On the Shakespearean story

The links between Shakespeare and the character of Oppenheimer when I was just as influenced by…you can’t write a play for the Royal Shakespeare Company without thinking about Shakespeare – his name’s in the title – and so when I was doing my research, the story arc of J. Robert Oppenheimer and what he went through between 1939 and 1945 couldn’t help but be influenced by Shakespearean characters.  In many ways it’s a story about leadership, which so many Shakespeare plays are about, so when we were in rehearsal we were talking about Richard II and Henry V.  But also there’s a slight Macbeth quality to his relationship with his wife, there’s also his girlfriend who committed suicide in a bathtub, it puts you in mind of Ophelia, you can’t quite get away from the Shakespearean allusions when you’re writing for the Royal Shakespeare Company, to the extent that in one early draft I required a bear to come on stage, not to chase anyone off but, yeah, I kind of assumed the RSC might have one lying around in a prop cupboard somewhere, but they said, no, you can’t do that, too much money.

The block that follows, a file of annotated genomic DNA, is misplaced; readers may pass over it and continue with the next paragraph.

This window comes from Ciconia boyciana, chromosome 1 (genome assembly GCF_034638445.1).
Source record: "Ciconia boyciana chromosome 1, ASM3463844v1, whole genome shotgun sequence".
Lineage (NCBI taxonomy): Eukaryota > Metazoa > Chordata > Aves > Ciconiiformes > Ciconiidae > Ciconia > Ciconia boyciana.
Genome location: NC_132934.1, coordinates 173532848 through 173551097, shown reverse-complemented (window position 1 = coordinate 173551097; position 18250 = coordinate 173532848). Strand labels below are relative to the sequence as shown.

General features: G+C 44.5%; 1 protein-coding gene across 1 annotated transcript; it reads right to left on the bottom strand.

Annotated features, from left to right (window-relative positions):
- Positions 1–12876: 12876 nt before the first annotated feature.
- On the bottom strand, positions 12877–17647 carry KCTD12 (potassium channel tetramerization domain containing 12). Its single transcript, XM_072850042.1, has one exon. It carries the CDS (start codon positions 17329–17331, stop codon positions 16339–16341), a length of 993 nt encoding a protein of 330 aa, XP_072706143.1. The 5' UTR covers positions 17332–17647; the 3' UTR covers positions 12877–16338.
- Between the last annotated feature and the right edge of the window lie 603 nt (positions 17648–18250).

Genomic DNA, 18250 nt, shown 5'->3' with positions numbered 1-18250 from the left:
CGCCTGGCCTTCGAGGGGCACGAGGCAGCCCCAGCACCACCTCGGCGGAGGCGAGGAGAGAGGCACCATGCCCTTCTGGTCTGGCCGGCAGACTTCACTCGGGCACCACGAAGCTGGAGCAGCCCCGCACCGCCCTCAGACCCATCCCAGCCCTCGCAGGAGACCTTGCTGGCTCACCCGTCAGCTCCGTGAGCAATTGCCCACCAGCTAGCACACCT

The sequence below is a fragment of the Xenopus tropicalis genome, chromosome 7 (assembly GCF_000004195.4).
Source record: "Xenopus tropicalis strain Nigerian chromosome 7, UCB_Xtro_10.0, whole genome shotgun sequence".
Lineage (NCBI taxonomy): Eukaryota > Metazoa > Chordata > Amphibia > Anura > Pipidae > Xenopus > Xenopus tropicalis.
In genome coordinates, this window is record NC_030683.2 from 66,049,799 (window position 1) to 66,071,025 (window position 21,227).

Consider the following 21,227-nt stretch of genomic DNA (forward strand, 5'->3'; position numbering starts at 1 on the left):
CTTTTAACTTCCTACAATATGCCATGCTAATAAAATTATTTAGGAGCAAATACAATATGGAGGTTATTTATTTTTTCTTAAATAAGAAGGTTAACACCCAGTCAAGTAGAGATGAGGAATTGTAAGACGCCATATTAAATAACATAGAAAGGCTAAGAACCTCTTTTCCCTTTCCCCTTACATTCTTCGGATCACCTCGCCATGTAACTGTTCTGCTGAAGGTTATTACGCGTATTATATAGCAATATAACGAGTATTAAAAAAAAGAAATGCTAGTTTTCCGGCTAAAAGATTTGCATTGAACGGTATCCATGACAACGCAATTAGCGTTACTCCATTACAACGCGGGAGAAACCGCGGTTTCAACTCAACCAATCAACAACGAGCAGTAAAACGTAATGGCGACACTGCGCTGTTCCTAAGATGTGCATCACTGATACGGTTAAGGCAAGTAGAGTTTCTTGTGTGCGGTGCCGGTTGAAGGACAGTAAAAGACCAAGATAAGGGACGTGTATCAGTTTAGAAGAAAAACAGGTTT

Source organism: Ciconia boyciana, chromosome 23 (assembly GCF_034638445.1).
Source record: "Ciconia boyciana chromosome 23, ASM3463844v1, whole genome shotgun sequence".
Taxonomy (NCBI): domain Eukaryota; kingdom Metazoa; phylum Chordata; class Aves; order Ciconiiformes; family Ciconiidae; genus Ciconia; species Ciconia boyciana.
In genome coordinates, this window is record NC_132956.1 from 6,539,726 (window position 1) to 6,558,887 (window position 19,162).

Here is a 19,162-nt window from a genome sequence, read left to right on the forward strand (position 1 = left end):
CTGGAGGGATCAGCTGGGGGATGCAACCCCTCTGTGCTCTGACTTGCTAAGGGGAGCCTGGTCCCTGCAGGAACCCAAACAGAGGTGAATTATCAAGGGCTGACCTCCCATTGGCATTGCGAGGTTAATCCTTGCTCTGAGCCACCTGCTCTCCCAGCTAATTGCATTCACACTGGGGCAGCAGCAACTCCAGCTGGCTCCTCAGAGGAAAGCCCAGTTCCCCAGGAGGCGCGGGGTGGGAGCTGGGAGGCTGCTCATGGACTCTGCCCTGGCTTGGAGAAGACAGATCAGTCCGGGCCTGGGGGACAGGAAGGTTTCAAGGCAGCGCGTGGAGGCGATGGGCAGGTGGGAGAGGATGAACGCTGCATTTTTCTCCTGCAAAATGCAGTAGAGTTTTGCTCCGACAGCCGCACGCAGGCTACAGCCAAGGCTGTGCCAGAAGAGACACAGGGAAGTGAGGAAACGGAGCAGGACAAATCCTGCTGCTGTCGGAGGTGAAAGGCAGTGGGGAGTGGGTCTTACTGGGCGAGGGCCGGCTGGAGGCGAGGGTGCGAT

So, yeah, I think what Shakespeare does so well and what he does with his history cycle plays, which were the kind of main influence on tackling this, was to take a character who goes through a huge change and that change isn’t just a personal one but it affects society at large, and in Shakespeare’s time that would have been monarchs and in our time in the 20th century where this was set, for me, that meant it was scientists.

On explaining physics to a theatre audience